Ryan writes a thoroughly researched account of Operation Jackpot, the drug investigation that ended the reign of South Carolina's "gentlemen smugglers," marijuana kingpins who kick-started Reagan's war on drugs. As a result of Operation Jackpot, more than 100 men were charged with smuggling, racketeering, tax evasion, and conspiracy, relatively tame charges, as Ryan stresses, compared with the violence surrounding contemporary drug trafficking. Ryan draws on extensive interviews, grand jury and trial transcripts, personal correspondence, news articles, and police reports. Still, rather than a comprehensive survey of marijuana and hashish smuggling in the 1970s and '80s, his book profiles personalities, focusing on "a few talented smugglers" and their wild exploits, such as a 1976 incident in the Florida Keys when the approach of police caused smugglers to scatter, sending a 65-foot sport fishing yacht with 15,000 pounds of marijuana on autopilot toward Cuba "never to be seen by the smugglers again." The last member of the crew to go to prison, having evaded the law for 25 years, pleaded guilty in 2008. Ryan recreates the era with a vivid, sun-drenched intensity. (Apr. 20)
From the Publisher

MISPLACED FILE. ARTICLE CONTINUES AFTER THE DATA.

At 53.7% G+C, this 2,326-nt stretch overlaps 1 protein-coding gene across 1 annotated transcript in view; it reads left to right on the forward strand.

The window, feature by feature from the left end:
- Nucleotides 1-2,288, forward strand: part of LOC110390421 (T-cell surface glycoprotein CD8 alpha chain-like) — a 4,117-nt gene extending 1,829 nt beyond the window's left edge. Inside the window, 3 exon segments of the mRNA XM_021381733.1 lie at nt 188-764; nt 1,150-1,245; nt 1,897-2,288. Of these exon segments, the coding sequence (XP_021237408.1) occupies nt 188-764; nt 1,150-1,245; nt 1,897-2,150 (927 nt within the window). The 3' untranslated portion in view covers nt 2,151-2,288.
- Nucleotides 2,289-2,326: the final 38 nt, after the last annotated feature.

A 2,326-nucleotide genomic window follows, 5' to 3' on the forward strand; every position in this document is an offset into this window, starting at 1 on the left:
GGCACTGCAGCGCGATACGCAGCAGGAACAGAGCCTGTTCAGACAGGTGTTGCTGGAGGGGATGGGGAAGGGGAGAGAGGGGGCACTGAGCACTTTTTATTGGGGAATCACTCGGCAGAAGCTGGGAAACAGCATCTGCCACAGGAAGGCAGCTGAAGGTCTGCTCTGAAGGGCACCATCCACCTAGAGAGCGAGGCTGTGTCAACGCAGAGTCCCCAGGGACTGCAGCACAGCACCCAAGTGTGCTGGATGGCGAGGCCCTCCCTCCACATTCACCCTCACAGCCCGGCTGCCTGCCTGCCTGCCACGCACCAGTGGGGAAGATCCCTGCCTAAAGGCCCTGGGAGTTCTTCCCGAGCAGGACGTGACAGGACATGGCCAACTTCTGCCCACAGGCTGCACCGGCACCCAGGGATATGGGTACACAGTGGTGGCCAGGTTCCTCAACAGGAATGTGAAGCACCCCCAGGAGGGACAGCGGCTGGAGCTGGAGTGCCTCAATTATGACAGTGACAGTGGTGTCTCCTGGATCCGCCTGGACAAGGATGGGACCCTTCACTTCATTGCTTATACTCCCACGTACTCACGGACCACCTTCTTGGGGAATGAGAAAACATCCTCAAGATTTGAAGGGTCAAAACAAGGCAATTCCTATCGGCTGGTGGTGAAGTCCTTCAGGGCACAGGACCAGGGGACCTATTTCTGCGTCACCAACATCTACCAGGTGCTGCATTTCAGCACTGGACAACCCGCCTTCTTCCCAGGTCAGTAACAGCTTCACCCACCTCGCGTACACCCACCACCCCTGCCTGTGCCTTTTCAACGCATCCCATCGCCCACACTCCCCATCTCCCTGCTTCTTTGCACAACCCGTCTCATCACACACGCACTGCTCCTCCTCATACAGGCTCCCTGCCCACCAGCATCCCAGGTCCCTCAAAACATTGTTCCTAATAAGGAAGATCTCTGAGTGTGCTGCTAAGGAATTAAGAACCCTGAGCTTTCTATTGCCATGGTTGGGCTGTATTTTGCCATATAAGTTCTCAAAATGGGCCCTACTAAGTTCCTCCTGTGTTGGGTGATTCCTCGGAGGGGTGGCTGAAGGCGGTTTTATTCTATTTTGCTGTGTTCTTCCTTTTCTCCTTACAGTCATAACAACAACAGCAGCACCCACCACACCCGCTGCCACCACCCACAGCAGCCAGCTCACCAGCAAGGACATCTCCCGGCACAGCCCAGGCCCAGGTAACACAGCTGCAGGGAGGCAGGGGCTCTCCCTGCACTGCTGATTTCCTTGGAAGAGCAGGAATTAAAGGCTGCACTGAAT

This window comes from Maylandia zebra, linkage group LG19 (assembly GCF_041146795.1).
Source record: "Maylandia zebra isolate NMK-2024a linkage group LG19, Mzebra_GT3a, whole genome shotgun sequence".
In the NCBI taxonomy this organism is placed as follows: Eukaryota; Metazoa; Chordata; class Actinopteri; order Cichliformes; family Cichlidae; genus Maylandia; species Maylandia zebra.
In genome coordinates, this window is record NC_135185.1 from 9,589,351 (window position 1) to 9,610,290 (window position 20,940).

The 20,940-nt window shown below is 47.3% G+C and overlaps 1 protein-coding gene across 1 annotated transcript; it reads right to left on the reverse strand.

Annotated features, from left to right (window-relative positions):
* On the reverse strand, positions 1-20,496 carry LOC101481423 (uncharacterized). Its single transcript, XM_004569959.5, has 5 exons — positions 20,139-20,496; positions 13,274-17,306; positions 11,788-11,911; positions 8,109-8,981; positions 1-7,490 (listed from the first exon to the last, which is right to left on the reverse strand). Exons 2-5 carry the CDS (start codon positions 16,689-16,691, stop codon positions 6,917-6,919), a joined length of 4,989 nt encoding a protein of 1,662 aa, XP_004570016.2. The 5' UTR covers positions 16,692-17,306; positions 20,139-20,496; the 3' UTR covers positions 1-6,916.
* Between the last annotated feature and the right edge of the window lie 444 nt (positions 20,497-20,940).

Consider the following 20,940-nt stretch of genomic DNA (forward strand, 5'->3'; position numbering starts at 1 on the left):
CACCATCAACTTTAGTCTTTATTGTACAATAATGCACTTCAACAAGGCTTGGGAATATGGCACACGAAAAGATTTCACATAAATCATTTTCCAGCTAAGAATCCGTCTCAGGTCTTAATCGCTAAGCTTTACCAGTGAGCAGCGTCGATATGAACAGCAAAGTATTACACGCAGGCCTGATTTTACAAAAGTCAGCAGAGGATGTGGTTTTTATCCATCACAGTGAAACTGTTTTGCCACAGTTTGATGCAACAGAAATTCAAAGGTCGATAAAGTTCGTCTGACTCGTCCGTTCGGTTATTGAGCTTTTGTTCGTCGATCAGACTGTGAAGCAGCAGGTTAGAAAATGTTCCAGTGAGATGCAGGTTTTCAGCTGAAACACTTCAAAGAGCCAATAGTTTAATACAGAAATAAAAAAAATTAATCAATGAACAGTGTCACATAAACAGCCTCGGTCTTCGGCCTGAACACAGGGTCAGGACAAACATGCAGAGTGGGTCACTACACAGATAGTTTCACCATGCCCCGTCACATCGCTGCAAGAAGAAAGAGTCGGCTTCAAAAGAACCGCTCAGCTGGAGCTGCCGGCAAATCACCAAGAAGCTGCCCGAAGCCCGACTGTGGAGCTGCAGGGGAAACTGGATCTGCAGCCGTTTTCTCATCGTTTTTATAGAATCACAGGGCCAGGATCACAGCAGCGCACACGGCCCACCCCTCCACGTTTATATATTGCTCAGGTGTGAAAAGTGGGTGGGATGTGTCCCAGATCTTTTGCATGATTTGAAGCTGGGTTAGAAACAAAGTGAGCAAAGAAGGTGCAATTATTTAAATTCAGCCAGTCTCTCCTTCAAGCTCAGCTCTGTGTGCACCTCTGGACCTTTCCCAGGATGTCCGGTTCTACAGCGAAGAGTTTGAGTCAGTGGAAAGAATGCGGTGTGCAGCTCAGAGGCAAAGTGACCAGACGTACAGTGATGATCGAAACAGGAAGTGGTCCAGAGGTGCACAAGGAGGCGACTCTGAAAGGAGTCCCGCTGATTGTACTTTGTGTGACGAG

"Endorsement of The Day: A Great Book About the Early Years of the War on Weed…. Before Juarez was a war zone, before coke-rich Colombia was the hostage capital of the world, and before an ex-B-movie actor with a good haircut declared War on Drugs, a group of wayward Southern gentlemen yachted the globe with unseen amounts of marijuana and hashish, and did it with style. The adventures, the long-gone economy, and the sting that ultimately brought them down and changed US drug policy are meticulously documented and lucidly spun by reporter Jason Ryan in Jackpot…. Part New Yorker feature-part Jimmy Buffet song. . . . The result is adventuresome, lavish, informative fun. Try it. You'll like it." —GQ "Over the course of Jackpot's rollicking story, Ryan manages to pack in one amusing tale after another: the day after a shipment, the crew stumbles upon a bale of marijuana accidentally left on the side of the road; they pilot a pot-filled sailboat that is taking on water all the way back from Jamaica; … they help U.S. forces during the invasion of Grenada, earning one trafficker, Bob 'The Boss' Byers, the nickname rocket launcher.... Jackpot is a rip-roaring good read." —Charleston City Paper "High times on the high seas: Investigative reporter Ryan recounts the glory days of dope smuggling and their terrible denouement.... The protagonists are, in the main, decent and hardworking guys who just happen to be engaged in something very illegal—a trade that, as Ryan notes, is an ancient one along the South Carolina coast, where contraband smuggling is a big intergenerational business, whether of cigarettes, booze or pot. The principals of the story long enjoyed a place at the top of the smuggling pyramid, landing, in one year, more than 30,000 pounds of marijuana in three moves alone.... A well-told tale of true crime that provides a few good arguments for why it should not be a crime at all." —Kirkus Reviews "[A] thoroughly researched account of Operation Jackpot, the drug investigation that ended the reign of South Carolina's 'gentlemen smugglers,' marijuana kingpins who kick-started Reagan's war on drugs.... Ryan recreates the era with a vivid, sun-drenched intensity." —Publishers Weekly "Mr. Ryan has hit the jackpot with this tale of drug smuggling on the high seas. . . . [Jackpot] reads like an international thriller. . . . chock-a-block with hilarious and hair-raising anecdotes of fast times." —Sam Millar, New York Journal of Books